A McCallister Olympian

On this day in 1932, nearly 100,000 people “swarmed into Olympic Stadium” in Los Angeles to witness the closing ceremonies of the Tenth Olympiad in the modern era.[1] Among the athletes who had won medals was C. Harold McCallister, a member of the United States’ bronze-winning water polo team.

McCallister was born in South Dakota in 1903 but moved with his family to California at the age of ten. He played water polo in high school and for a year he was captain of the water polo team at Stamford University. After completing his medical degree at the University of Colorado, he established a career in Los Angeles, but he continued to play water polo. At the time of the Olympics, McCallister was 29 – “pretty old for an athlete” by his own admission.[2]

With the world in the grips of the Great Depression, some people thought that holding the 1932 Olympics at all was a bad idea. Only 37 countries were able to send teams to compete, and there were fears that construction costs alone would be unsustainable. In addition to new venues for the various competitions, an entire Olympic village had been constructed – the first in modern Olympic history.  The village, which included a postal office, several dining rooms, and entertainment options like a movie cinema and a radio station, offered accommodation to athletes from every country participating at a cost to each athlete of only $2 a night.[3] There were doubts about the wisdom of this, too – according to an article in the Los Angeles Times, many predicted that housing athletes from so many countries together was asking for trouble.[4]

But the Los Angeles games of 1932 surprised everyone. Despite taking place in the midst of the Depression, the games succeeded beyond anyone’s wildest hopes. Rather than losing money, they became the first modern games to actually make a profit. The costs of construction were much lower than nay-sayers predicted, because every single house built for the Olympic village was sold after the games ended – for $140, or a bit more if furnished.[5] By the time the closing ceremonies began, seats in Olympic Stadium had sold out. And as for all those athletes living together? Harold McCallister recalls that “the camaraderie was terrific. People of the various countries, although they could only say, ‘hello’ or ‘how are you,’ were all friends.”[6]

McCallister competed again in the 1936 Olympics, attended several later games as a spectator and was involved in organising the Los Angeles games of 1984. He continued to participate in sports, playing badminton, handball and table tennis with the Los Angeles Athletic Club long after his retirement from medicine in 1975. He died in October 1997.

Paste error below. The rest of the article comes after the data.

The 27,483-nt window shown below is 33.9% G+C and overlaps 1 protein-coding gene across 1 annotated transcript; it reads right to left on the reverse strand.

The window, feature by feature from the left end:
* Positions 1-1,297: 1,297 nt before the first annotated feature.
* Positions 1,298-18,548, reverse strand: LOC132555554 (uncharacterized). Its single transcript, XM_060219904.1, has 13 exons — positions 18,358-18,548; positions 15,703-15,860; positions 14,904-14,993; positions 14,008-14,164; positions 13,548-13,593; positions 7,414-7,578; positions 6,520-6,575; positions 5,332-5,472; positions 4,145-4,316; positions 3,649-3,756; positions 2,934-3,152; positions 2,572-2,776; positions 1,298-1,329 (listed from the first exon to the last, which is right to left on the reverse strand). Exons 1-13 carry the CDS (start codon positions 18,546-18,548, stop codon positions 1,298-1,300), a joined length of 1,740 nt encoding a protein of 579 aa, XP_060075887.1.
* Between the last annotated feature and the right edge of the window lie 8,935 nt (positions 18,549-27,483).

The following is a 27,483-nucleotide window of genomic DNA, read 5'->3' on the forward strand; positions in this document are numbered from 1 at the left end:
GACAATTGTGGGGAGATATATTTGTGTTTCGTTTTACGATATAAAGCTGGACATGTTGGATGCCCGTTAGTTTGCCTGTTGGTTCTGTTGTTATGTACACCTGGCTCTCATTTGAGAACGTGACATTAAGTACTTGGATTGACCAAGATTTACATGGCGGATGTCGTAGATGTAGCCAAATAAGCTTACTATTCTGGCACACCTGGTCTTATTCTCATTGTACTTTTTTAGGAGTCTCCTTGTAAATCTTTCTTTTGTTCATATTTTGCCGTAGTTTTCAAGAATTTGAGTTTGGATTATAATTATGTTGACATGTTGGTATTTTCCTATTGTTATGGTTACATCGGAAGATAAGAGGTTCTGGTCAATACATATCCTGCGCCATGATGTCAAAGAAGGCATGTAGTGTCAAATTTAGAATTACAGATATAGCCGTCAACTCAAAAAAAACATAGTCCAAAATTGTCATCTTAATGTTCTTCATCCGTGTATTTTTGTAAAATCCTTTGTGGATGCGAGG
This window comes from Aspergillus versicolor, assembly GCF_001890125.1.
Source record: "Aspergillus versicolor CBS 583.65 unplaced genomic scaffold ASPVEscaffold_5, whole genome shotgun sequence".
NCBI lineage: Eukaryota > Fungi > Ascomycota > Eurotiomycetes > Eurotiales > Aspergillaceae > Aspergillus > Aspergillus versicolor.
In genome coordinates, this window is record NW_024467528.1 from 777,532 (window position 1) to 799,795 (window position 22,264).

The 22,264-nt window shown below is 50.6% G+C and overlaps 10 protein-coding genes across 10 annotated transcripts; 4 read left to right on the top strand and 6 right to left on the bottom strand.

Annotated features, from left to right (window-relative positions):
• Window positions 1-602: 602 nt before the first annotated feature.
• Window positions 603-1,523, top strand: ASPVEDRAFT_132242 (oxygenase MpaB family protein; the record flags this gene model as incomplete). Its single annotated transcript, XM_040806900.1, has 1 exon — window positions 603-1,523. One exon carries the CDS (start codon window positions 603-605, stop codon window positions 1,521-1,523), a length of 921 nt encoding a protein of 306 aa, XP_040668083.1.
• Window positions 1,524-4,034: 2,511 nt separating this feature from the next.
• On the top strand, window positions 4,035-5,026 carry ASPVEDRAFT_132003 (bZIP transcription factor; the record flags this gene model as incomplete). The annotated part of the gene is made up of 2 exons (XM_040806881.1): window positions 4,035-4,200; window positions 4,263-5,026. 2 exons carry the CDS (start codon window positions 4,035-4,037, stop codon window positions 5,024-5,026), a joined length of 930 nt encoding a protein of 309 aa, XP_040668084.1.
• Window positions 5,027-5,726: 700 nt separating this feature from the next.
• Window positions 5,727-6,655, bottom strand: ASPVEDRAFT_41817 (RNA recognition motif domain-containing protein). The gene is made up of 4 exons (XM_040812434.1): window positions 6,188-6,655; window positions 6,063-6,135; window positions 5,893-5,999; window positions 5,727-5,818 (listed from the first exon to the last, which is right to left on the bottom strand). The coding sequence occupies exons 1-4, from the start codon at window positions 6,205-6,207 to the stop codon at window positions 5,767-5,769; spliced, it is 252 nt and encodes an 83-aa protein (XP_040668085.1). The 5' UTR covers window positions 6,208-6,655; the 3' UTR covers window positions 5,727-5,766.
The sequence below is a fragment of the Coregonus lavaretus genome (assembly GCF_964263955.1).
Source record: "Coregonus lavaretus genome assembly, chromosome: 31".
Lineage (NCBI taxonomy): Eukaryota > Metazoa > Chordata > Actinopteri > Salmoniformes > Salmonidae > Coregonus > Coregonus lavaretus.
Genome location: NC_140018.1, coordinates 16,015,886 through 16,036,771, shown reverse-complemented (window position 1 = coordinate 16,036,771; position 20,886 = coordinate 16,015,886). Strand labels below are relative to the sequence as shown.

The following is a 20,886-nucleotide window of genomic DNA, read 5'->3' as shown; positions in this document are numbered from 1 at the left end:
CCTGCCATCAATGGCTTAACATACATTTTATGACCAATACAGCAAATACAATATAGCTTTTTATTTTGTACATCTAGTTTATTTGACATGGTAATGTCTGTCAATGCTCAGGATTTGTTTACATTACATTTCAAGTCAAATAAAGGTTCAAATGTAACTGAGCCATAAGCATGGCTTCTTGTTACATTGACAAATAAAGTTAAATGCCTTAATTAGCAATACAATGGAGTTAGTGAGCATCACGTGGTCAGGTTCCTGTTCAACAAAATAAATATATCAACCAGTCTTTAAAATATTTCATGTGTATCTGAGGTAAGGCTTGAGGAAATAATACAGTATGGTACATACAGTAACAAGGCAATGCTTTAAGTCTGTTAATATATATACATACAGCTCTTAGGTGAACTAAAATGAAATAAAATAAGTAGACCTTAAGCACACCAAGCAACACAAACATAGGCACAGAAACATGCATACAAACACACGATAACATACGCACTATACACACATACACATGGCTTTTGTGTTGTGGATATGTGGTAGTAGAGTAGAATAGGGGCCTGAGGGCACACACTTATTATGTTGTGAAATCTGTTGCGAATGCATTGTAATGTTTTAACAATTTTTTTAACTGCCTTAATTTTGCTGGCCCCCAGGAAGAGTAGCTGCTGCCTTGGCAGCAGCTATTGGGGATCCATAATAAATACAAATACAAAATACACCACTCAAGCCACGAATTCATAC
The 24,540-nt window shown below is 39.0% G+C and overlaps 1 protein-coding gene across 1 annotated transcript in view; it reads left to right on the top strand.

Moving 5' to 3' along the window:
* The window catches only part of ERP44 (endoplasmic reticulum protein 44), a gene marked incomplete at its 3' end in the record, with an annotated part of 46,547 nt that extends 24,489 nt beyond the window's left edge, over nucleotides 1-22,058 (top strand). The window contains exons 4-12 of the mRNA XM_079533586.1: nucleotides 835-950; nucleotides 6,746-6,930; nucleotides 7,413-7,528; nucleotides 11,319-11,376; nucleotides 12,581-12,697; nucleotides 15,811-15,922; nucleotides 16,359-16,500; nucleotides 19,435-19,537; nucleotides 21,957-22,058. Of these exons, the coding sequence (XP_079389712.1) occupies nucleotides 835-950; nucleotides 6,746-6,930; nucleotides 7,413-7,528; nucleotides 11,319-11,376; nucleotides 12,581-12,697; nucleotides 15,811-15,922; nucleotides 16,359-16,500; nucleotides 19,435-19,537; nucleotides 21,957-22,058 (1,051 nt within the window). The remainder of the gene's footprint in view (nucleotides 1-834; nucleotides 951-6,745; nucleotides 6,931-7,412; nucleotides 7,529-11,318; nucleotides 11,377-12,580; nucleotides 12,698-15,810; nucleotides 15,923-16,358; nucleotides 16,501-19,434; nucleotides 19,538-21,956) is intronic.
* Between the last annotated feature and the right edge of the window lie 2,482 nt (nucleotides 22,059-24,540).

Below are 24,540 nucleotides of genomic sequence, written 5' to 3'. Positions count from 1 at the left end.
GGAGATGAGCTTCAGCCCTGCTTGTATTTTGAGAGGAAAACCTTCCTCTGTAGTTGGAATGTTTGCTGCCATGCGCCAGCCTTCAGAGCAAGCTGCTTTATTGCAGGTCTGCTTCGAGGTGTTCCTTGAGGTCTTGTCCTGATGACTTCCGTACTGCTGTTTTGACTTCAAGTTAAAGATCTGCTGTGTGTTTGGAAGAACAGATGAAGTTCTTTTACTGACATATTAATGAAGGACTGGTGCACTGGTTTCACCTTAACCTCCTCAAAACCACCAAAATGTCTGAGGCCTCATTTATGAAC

Copyright (c) Lynn McAlister, 2013


[1]The Games of the Xth Olympiad, Los Angeles 1932, Official Report’ (published 1933), p. 771.

[2]Charles H. McCallister, interviewed by George Hodak for An Olympian’s Oral History, Amateur Athletic Foundation of Los Angeles, 1988; p. 8.

[3] Xia Gao & Te Bu, ‘Research on Historical Origin of Olympic Village, Asian Social Science, Vol. 7, No. 3 (March 2011): 6.

[4]Abby Chin-Martin, ‘The First-Ever Olympic Village Was Built in Los Angeles‘.

[5]Chin-Martin, ibid.

[6]Hodak, An Olympian’s Oral History, p. 8.

The Antrim Torchbearer

On this day in 2012, 17-year-old Gemma McAllister of Glengormley, Northern Ireland, carried the Olympic torch through Antrim, cheered on by thousands of local people.[1]

The opportunity to carry the torch was an appropriate honour for someone who has done so much to advance the cause of youth sports in her country – and beyond. In addition to playing football (soccer) internationally, she also represented her school in hockey and girls’ rugby and played water polo for Belfast team the Donegall Diamonds. Since 2009 – the year it began in Northern Ireland – Gemma has been part of the Youth Sport Trust’s Young Ambassador programme, which has as its goal “changing young people’s lives through sport”.[2] 

She served on the programme’s steering group and has worked to encourage young people to participate in sports. She even held a mini-Olympics event, in which a hundred primary school children participated.[3]

In January of 2012, Gemma’s love of sport took her all the way to Egypt, where she attended a youth sport conference as part of the British delegation. The conference focused on creating sporting opportunities for young Egyptians.[4] While there, Gemma gave a speech on behalf of the British Council in Egypt.[5] At home, her position as ambassador involved promoting last year’s Olympics and Paralympics in London, and in this role she was involved in a project that brought athletes from several middle eastern countries to train in Antrim during July and August in preparation for these major sporting events.[6] 

Gemma was selected to be a torchbearer by the Youth Sport Trust “for her outstanding contribution as a Young Ambassador”. The experience, she recalls, “was unbelievable.”[7]

Copyright (c) Lynn McAlister, 2013


[1]‘Olympic Torch Relay: Antrim’s Moment to Shine, in Active Antrim, issue 14, September 2012-January 2013): 4.
[2] Youth Sport Trust:About Us

[3]‘Moment to Shine’, Olympic Games Official London website: Torchbearers: Gemma Mcallister

[4]Sporty Gemma on British team off to land of pyramids for conference, Belfast Telegraph, 3 January 2012.
[5]Successful Year for Antrim Grammar, Antrim Times, 26/12/12.

[6]FiveAthletics and Paralympics teams to train in the north‘, Athletics Northern Ireland, March 2012.
[7]‘Young Ambassador Carries Torch in Antrim’, Youth Sport Trust: news, 7 June 2012.